DENVER | As Blythe Cayko rolled and came out on top of Calhan’s Taylor Knox, a slow smile began to spread over the Eaglecrest junior’s face.
She hooked Knox’s arm, forced it to the mat and let the inevitable happen — a win by fall.
Cayko completed an undefeated season with her 32nd pin of the season in 32 matches and the final one cemented her as the 185-pound state champion on the big stage Saturday night at Ball Arena, where the girls state wrestling tournament took place for the first time.
“I’m pretty confident in myself as a pinner, but I have a lot of respect for Taylor because her and I are a very close match and I knew that going in,” Cayko said afterwards. “I just had this feeling and it was like ‘oh my gosh, the roll worked.’ At first I was a little worried and I have a lot of respect for her, so it exciting to win.
“It feels good, it makes all the work that I’ve put in over the last year is worth it,” she added. “You just have to trust the process.”
Cayko pinned Knox — last season’s 185-pound state champion — for the second time in a week’s span and the third time in the past month as the two had squared off in the championship match of the Douglas County Tiara Challenge Jan. 22 as well as in the Region 1 final Feb. 12.
Knox took Cayko into the third round for the first time in the Douglas County tournament match before losing by fall and got the first takedown against her in the regional match before Cayko pinned her early in the second period.
This time, Knox had a 5-4 lead after two periods and was trying to ride her out when Cayko rolled over her, came out on the other side and earned the quick pin.
Eaglecrest girls head coach Sparky Adair said he went 26-0 and won a state championship with all wins coming via pin in his prep days, so he knows the look of somebody who makes it happen every time on the mat.
“Blythe knew and it and so did I, so I just put my hands in the air,” Adair said. “She is so tough on top. …We knew she would give us a good match, but I was really confident Blythe could overcome it. She was so prepared and did so much wrestling in the last year. She did all the extra things and said ‘I’m going to be a state champion,’ and she did it.”
Cayko jumped into Adair’s arms afterwards and celebrated with him and assistant Melissa Myers as they walked off the Ball Arena floor.
A quick elevator trip up to the suite level provided the second surreal experience as she was mobbed instantly by teammates, coaches and supporters who had helped her get there.
“I got absolutely bombarded when I went up upstairs; I feared for my life,” Cayko said wryly. “All of Eaglecrest has been so supportive of me. …It takes a village and I couldn’t do it without everybody. The boys that spar with me even when they don’t want to and the coaches that work with me and help me with my conditioning. I wouldn’t be here without all of them.”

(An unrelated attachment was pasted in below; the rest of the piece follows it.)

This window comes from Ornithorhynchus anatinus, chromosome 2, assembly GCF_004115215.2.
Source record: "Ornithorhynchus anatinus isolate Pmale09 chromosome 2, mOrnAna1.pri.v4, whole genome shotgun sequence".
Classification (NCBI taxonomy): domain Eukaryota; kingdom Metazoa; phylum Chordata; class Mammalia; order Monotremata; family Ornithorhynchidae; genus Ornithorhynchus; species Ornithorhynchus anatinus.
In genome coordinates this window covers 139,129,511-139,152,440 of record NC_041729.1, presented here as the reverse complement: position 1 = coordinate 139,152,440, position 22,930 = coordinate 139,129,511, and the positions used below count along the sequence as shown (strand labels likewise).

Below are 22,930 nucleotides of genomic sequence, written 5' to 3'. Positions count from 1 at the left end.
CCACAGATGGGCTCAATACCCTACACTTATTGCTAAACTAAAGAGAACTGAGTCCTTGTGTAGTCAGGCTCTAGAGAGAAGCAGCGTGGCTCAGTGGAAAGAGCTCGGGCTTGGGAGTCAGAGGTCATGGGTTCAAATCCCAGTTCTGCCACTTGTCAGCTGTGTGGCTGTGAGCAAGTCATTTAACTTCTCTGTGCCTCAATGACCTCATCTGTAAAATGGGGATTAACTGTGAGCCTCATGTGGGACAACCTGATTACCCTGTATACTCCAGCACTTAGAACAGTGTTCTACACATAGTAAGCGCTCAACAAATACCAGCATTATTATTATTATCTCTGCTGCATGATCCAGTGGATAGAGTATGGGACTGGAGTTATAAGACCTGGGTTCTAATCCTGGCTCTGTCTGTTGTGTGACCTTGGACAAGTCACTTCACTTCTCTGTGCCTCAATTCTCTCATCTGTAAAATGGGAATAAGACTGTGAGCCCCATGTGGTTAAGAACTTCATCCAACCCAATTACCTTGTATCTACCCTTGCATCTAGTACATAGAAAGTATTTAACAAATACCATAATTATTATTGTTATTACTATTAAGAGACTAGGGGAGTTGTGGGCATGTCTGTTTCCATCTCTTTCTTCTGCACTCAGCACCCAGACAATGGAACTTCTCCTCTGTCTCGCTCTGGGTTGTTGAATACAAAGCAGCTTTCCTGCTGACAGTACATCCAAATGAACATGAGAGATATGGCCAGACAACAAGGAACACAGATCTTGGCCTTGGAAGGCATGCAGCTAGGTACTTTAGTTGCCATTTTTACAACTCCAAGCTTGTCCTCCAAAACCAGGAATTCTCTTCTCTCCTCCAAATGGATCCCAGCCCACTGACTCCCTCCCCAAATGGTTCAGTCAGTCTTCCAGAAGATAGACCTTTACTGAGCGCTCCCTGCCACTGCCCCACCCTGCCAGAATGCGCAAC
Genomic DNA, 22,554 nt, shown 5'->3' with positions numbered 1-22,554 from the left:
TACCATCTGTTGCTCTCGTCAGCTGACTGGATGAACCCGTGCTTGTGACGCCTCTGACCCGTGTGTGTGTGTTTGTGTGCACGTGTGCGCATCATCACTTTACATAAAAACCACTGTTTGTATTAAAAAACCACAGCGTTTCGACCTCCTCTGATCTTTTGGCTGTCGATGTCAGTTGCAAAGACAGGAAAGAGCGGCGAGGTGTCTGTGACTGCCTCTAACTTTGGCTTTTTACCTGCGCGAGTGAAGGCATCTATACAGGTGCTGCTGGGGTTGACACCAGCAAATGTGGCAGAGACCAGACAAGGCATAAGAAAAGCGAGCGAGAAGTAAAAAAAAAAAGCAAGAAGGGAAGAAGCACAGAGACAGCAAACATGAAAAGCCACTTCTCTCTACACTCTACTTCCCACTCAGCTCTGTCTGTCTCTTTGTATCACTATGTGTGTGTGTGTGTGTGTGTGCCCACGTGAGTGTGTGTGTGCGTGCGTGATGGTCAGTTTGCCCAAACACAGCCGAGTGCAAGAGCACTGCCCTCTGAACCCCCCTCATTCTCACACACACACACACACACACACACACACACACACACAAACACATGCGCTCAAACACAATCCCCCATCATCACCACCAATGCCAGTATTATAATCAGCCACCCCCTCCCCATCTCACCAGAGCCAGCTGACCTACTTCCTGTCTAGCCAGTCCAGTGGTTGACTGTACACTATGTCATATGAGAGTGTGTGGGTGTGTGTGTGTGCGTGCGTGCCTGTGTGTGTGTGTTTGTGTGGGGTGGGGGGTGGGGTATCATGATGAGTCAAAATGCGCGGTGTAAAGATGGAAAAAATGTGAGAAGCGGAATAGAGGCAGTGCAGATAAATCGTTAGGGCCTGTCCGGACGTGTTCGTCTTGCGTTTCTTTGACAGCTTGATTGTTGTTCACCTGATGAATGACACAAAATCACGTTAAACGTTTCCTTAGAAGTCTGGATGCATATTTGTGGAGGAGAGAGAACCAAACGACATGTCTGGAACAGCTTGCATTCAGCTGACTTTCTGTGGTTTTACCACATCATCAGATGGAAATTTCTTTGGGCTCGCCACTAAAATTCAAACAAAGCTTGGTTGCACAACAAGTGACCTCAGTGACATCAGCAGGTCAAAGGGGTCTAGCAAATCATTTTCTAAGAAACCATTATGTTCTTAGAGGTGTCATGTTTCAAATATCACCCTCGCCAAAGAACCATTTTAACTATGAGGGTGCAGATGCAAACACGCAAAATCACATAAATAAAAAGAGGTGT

Adair, Myers, boys head coach Javier Quintana and assistant Horacio Vialpondo Jr. and a cast of others helped give Cayko experiences in Colorado and in other places such as Fargo and Reno (where she won the Reno Tournament of Champions this season) for just this moment.
Eaglecrest also had a state finalist in the Class 5A boys state tournament in junior 106-pounder Dorian Ervin — who made it to the state championship match in his first time at state before losing a close decision — so the momentum in the Raptors’ room is real.
“There’s a lot of moving pieces, but we have a very passionate room and we have coaches that will run through a wall for them to be successful,” Quintana said.
Cayko has taken full advantage of the opportunities to get better in the sport and been willing to sacrifice all the time that it takes to be great, while she also has the intangibles that make her elite.
“Her mindset is of a champion,” Adair said. “She’s a smart kid and she’s really good in the classroom, so when you apply that to wrestling, it’s easy to be successful because she knows how to work hard and she knows it’s not just about talent.”
The end result of this season is also sweet for Cayko given the obstacle she couldn’t quite overcome last year: COVID-19.
The effects of the virus limited her, but not enough to keep her from placing at last season’s state tournament in Pueblo. Cayko finished third and that was after she was fifth as a freshman when girls wrestling was still in its pilot stage before it became a sanctioned sport last year.
“Mentally, I think it was the biggest struggle,” she said. “In my head, I wanted to be the same athlete I’ve been, but my body just couldn’t get there. It was really hard because it was so scary, it’s hard not to take it personally. To think ‘I must be a bad wrestler, I’ve forgotten all my technique, etcetera, etcetera, but you just have to bounce back.”
By winning as a junior, Cayko set herself up to potentially become a two-time state champion if she is able to do it again next year.
“I spent two months traveling this summer where I didn’t get to see my parents or anything,” Cayko said. “It was really hard and now I’m going to do it all over again this summer.
“This keeps that fire going.”
Courtney Oakes is Sentinel Colorado Sports Editor. Reach him at firstname.lastname@example.org. Twitter: @aurorasports. IG: Sentinel Prep Sports
BLYTHE CAYKO’S PATH TO THE 2022 185-POUND STATE CHAMPIONSHIP
First round — won by fall over Lamar’s Jaxi Mireles in 1:14
Quarterfinals — won by fall over Sorocco’s Makala Simpson in 1:59
Semifinals — won by fall over Yuma’s Mia Dishner in 4:35
Championship — won by fall over Calhan’s Taylor Knox 4:19